So when you got involved in this, because it was before “Sarah Marshall”, it was probably a big deal for you.
Nick: Yeah it certainly was. I mean, it was at the time it was just an adaptation of a book though a lot of people liked the idea, so there was not really-you know-there was the vague momentum of people liking the idea but like there wasn’t anything else, like there was no…there wasn’t really anyone attached to it. It was kind of just a thing. So then I kind of cracked a version of it that people like so then it became…then Jim Carrey got involved and Peyton Reed and it became a movie.
I was going to jump into “Sarah Marshall” for a second. Obviously whenever you make a movie you’re never exactly sure how it’s going to do. So what was your reaction with the success of “Sarah Marshall”? Did it come as a surprise? Did you always think it was going to do so well?
Nick: You know, I have like literally no idea before something comes out. You know you hope it’s going to do well of course but like my ideas are just try to make something that to me is a funny—would make me laugh the hardest and then see what happens from there. So like, yeah, I didn’t really know. I hoped it would do well and hoped it would find an audience. I knew that we had some momentum on our side given the recent successes of Judd’s movies and those people and Jason really popped in “Knocked Up” but at the same time we didn’t really have any big stars in the movie, so it was definitely a relief and exciting that it worked. It was kind of interesting. A lot of people saw it…a lot more people saw it on DVD then they did in the movies—in the theatre. So after the movie came out I would have meetings and people would be like “yeah that was good” but clearly they hadn’t see it. And then after the DVD came out, the meetings that I’ve had with people have totally changed where people are like “that was actually a pretty funny movie”.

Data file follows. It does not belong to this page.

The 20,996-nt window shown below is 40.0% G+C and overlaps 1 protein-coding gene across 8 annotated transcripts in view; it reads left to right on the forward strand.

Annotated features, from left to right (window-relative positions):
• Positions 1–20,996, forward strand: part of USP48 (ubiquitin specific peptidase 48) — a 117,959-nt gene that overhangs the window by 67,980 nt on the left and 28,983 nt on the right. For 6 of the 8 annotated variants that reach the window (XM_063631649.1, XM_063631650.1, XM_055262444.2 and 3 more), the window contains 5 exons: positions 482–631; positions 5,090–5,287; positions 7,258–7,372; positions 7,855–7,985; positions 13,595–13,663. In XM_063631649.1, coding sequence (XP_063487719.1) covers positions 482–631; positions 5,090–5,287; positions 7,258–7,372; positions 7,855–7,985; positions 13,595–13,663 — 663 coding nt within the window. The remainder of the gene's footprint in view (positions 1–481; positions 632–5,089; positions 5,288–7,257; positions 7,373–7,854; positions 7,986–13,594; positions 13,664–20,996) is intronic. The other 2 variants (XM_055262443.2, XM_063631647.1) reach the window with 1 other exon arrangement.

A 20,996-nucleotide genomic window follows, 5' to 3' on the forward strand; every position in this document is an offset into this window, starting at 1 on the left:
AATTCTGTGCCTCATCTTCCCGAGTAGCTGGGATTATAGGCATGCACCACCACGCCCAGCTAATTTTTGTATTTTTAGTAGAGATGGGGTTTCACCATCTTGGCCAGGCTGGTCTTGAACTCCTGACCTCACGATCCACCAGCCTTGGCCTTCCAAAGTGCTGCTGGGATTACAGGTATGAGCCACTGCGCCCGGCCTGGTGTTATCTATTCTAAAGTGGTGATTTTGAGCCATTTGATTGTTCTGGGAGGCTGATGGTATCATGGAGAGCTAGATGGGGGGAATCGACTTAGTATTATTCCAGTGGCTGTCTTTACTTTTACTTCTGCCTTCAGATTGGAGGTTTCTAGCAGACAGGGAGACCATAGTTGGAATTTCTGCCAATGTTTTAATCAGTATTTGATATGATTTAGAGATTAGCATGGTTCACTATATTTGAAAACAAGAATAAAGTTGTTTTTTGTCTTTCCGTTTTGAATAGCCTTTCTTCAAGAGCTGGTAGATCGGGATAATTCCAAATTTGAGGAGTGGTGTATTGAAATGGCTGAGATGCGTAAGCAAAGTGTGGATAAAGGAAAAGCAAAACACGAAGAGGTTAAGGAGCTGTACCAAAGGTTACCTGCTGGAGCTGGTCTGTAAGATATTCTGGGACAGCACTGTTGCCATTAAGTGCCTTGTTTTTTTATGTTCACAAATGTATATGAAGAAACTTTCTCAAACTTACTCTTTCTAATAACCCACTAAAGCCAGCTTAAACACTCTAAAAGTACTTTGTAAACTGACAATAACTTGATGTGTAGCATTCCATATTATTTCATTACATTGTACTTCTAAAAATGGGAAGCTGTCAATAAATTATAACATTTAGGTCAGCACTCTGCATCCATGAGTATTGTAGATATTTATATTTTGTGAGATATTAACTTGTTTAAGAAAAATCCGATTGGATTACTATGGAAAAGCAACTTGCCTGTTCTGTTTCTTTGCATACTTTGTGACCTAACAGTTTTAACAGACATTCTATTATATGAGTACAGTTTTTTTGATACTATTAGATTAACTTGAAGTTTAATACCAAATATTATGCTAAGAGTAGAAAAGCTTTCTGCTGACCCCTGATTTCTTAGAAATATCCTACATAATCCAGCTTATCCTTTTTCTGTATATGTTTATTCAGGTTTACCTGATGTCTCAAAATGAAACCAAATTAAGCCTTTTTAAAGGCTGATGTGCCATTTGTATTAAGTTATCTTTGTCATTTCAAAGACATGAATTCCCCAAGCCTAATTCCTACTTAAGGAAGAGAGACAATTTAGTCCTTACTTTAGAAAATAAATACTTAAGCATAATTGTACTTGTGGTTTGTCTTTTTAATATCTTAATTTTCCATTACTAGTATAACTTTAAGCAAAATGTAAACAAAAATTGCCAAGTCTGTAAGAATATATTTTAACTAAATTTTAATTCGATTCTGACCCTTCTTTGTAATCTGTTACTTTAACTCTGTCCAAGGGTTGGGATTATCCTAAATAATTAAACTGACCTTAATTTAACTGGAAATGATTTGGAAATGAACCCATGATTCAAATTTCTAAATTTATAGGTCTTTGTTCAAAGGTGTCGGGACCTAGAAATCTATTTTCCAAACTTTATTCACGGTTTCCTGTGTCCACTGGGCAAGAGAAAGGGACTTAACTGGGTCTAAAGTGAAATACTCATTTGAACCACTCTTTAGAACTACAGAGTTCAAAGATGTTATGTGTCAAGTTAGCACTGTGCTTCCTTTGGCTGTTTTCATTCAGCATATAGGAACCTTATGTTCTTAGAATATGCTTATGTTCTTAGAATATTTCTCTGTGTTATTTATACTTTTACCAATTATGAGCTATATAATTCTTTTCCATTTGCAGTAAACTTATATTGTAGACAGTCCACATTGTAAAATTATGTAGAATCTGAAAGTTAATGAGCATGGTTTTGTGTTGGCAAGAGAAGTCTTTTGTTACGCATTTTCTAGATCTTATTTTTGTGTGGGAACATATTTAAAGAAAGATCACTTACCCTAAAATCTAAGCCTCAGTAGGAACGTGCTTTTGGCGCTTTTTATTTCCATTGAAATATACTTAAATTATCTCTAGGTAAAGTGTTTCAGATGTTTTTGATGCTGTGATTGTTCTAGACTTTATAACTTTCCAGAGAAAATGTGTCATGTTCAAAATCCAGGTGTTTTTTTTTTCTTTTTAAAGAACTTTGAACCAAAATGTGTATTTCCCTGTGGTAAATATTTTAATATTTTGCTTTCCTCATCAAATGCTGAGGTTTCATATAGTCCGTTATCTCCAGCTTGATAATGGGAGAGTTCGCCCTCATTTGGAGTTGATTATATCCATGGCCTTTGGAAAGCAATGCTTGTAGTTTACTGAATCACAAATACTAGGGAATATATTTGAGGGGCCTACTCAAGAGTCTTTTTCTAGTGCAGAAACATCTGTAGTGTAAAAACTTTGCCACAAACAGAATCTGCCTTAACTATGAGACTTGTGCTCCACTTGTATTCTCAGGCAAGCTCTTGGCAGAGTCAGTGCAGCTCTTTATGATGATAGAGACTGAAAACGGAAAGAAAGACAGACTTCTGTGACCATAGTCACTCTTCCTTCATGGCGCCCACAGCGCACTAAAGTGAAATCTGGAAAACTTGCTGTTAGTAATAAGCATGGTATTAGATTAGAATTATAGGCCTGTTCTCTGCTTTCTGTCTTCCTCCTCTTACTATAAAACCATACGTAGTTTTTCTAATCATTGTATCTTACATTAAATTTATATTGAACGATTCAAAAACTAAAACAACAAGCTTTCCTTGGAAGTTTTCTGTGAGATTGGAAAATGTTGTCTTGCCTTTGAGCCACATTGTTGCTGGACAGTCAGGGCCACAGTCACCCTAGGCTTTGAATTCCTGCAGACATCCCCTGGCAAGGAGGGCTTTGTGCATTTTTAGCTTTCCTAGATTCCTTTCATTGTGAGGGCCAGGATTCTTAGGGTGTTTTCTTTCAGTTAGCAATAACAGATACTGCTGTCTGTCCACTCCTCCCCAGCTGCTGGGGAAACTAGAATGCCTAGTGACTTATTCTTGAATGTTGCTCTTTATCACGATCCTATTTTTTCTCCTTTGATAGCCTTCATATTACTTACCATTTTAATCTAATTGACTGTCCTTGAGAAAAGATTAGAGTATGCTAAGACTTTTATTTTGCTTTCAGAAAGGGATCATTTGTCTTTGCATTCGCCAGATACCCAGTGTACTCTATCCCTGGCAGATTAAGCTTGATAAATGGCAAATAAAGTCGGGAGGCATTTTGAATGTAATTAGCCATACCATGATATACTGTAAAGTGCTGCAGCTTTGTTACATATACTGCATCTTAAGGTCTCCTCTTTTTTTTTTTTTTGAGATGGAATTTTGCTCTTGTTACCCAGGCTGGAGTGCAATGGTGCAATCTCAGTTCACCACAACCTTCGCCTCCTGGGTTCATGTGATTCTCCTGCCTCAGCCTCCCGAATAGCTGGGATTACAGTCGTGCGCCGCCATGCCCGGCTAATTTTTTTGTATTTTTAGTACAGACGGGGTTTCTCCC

It proves how big home video really is.
Obviously with “Sarah Marshall”—male nudity. What do you think the reason is for all the comedies recently or a lot of comedies recently having male nudity.
Nick: I think that… I don’t know…there’s something in the zeitgeist. Maybe it’s people realizing that you can still have an R-rating and have male nudity. I think that comedies traditionally always try to push the envelope and this was an area that hadn’t been pushed or hadn’t been pushed recently and so I think that it kind of-you know-I don’t know why it’s appeared in a bunch of movies at the same time but like I think it was just when people realized it hadn’t been in movies-you know-in comedies it became time to put it in, but I don’t know why all at one time. Why did “Deep Impact” and “Armageddon” come out at the same time? I don’t know.